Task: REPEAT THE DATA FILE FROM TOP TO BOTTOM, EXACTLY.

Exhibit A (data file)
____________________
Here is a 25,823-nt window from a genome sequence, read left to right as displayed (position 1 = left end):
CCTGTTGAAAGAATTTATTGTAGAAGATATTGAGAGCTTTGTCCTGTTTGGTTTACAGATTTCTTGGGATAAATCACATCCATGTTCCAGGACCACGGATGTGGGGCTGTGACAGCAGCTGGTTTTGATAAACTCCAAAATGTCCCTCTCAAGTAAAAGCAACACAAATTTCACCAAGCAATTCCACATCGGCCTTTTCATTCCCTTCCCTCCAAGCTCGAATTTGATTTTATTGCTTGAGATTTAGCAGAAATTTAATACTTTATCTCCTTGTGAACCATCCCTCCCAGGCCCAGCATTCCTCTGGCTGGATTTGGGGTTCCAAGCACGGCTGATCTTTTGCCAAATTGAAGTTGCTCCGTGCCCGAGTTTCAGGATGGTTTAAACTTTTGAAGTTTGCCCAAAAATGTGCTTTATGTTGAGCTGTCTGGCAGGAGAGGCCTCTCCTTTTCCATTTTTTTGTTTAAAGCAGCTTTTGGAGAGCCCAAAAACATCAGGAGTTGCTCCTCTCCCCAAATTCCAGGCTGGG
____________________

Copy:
Here is a 25,823-nt window from a genome sequence, read left to right as displayed (position 1 = left end):
CCTGTTGAAAGAATTTATTGTAGAAGATATTGAGAGCTTTGTCCTGTTTGGTTTACAGATTTCTTGGGATAAATCACATCCATGTTCCAGGACCACGGATGTGGGGCTGTGACAGCAGCTGGTTTTGATAAACTCCAAAATGTCCCTCTCAAGTAAAAGCAACACAAATTTCACCAAGCAATTCCACATCGGCCTTTTCATTCCCTTCCCTCCAAGCTCGAATTTGATTTTATTGCTTGAGATTTAGCAGAAATTTAATACTTTATCTCCTTGTGAACCATCCCTCCCAGGCCCAGCATTCCTCTGGCTGGATTTGGGGTTCCAAGCACGGCTGATCTTTTGCCAAATTGAAGTTGCTCCGTGCCCGAGTTTCAGGATGGTTTAAACTTTTGAAGTTTGCCCAAAAATGTGCTTTATGTTGAGCTGTCTGGCAGGAGAGGCCTCTCCTTTTCCATTTTTTTGTTTAAAGCAGCTTTTGGAGAGCCCAAAAACATCAGGAGTTGCTCCTCTCCCCAAATTCCAGGCTGGG